Grayscale CEO: Firms race to buy Bitcoin as mood shifts from ‘why’ to ‘why not?’

0 10

Grayscale CEO Michael Sonnnenshein says institutional demand for Bitcoin (BTC) has only increased, moving into 2021, following a record-breaking year that saw Grayscale’s assets under management soar to new heights.

Sonnenshein told CNBC’s Squawk Box on Feb. 10 that the record inflows witnessed last year have continued, and interpreted this as a sign that Bitcoin’s current upsurge could continue.

Contrary to narratives emanating from government entities, Sonnenshein says regulation is not a concern for would-be investors, many of whom, he claimed, are satisfied that enough regulatory clarity has been provided.

Sonnenshein said, “Conversation point number one starts around regulatory concerns, and actually, a lot of those conversations are characterized by a lack of regulatory concerns. A lot of the folks making decisions around this realize how much regulatory clarity has been provided around this.”

In the same week that Tesla invested $1.5 billion into Bitcoin, Sonnenshein says most institutional investors are happy to edge into Bitcoin over time, rather than throwing all their eggs into one basket.

“I think the second piece of the conversation is around sizing and timing. So you’re seeing corporations think about anywhere from, on the low end, 25 basis points, to, on the higher end, maybe 100 or 200 basis points over time. And they recognize that they don’t need to get invested all at once.”

For context, Tesla recently invested roughly 770 basis points, or 7.7% of its gross cash holdings, into Bitcoin. Sonnenshein said the investment strategy taken by MicroStrategy might be more typical of future buyers. MicroStrategy bought $1 billion worth of Bitcoin across the span of 2020.

“They’ve seen other corporations like MicroStrategy legging into this trade over time, and they ultimately believe in the growth of this. So buying Bitcoin whether it’s here, ten percent higher, or ten percent lower, ultimately, is not going to matter if they think Bitcoin is going to have the type of growth they think it is going to have over time,” he stated.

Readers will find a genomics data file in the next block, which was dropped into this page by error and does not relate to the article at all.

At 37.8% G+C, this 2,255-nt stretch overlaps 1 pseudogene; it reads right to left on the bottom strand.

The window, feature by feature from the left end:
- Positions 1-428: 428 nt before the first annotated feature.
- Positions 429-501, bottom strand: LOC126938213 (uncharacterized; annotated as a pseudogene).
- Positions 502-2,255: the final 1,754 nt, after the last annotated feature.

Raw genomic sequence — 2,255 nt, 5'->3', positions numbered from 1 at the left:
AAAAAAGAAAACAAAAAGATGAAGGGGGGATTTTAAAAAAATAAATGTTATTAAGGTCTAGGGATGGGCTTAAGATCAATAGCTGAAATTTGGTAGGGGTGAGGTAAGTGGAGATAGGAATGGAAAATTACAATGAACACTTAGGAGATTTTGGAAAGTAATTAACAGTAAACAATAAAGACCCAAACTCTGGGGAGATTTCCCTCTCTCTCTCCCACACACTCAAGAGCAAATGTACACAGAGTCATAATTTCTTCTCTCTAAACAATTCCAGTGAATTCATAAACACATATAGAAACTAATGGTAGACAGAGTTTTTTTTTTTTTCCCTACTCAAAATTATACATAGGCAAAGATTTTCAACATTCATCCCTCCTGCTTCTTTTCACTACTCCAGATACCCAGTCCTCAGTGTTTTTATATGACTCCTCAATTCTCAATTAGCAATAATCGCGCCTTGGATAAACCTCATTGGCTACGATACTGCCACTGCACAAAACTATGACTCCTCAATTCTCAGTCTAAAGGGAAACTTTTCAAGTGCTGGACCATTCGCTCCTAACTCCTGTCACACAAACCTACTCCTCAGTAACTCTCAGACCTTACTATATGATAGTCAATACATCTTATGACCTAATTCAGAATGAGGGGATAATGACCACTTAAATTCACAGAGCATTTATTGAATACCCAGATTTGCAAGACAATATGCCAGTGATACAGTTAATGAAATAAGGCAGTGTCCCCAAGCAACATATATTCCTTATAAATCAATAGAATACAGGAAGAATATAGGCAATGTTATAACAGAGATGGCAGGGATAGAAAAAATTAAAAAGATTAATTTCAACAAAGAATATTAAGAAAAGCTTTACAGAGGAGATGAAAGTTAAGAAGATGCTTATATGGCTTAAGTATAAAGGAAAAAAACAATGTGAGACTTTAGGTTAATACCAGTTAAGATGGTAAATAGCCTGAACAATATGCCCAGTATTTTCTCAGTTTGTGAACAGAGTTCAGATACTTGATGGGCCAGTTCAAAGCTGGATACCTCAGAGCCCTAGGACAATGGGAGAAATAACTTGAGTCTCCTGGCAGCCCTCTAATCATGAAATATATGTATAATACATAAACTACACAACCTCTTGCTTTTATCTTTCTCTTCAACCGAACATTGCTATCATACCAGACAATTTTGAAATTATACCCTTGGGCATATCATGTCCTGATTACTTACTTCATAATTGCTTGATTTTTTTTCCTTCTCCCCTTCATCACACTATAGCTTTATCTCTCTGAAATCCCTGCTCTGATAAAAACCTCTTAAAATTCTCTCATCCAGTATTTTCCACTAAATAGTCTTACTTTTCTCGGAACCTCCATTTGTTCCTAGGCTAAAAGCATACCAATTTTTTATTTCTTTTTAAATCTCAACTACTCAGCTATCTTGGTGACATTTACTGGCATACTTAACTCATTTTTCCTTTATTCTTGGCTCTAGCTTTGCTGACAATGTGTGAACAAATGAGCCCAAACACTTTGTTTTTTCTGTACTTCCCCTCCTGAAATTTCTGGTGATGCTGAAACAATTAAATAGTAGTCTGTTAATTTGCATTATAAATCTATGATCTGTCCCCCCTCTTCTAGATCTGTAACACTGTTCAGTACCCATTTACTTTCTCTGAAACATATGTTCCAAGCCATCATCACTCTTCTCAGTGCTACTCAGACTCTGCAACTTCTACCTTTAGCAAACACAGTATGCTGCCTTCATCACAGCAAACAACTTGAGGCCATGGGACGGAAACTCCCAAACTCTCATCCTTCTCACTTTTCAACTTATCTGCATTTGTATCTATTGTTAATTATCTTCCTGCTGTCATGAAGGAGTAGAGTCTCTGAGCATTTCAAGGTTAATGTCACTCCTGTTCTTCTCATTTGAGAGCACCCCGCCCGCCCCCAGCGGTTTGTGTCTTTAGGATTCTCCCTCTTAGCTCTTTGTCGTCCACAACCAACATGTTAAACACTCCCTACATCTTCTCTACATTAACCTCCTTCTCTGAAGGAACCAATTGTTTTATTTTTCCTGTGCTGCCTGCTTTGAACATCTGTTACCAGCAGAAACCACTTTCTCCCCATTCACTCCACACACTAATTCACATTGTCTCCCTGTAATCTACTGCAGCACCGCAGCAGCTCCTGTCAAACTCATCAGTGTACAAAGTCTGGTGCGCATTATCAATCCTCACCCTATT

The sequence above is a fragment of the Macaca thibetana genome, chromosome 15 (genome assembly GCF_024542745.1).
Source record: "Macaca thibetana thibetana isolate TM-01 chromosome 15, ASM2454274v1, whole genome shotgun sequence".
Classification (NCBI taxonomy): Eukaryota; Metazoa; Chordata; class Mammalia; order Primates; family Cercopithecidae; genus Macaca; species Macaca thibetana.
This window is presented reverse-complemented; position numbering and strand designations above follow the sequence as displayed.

According to Sonnenshein, the question surrounding Bitcoin is changing from “why?” to “why not?,” as the leaders of major tech companies like Tesla and Twitter flood into the cryptocurrency market. Sonnenshein thinks more “visionaries” will follow the likes of Elon Musk in buying Bitcoin. He said:

“I wouldn’t be surprised to see there being almost some sort of a race now — you have Elon Musk, you have Michael Saylor, Jack Dorsey. You’re gonna see a lot of other visionary leaders in disruptive companies actually realizing that it’s really moved from ‘why’ to ‘why not’, and see which companies are next to get involved in having Bitcoin as part of their treasury program.”

The signals all look good for 2021, according to Sonnenshein, who says institutional inflows have already gained momentum since the start of the new year.

“If flows are any indication of investor interest on the heels of a record-breaking 2020, I’m very pleased to say, and encouraged that that momentum is not only continuing this year, but is actually accelerating. So we’re seeing very very sustained and growing demand from a lot of institutional players at the moment,” he concluded.

A new non-profit aiming to fund Bitcoin development education and research has been approved for special tax status, conferring benefits on donors.

Brink, which launched in the fall, has been approved as a 503(c)(3) organization according to a Feb. 10 blog post. The status both exempts Brink from federal taxes and provides some interesting benefits to donors, especially considering their use of Bitcoin. 

Donations to 503(c)(3) organizations in the U.S. have always been an important tax write-off, but considering the long-term confusion over the IRS seemingly asking for Bitcoin users to pay capital gains taxes on any use of Bitcoin as a payment. In its announcement, Brink says that it offers an alternative:

"Donations of long-term appreciated assets like Bitcoin generally don’t incur capital gains tax and can be claimed as an income tax deduction for the full fair-market value."

Headed by Bitcoin core developer John Newberry, Brink runs fellowship and educational programs for new devs. The legal status as a 503(3)(c) non-profit will also open Brink up to new disclosure requirements, which Bitcoin's innate transparency may make simpler. 

However, the BTC address that Brink advertises on its Twitter feed appears to be unused, suggesting that its donations from existing sponsors like the Human Rights Foundation and Square Crypto have been coming through other channels or even fiat. Newberry had not responded to Cointelegraph's request for comment as of publication time. 

The confusion over having to pay capital gains taxes on any payment in Bitcoin had led many to call for a de minimis on the value of those payments before the IRS can come for them. 

1
$ 0.00

Comments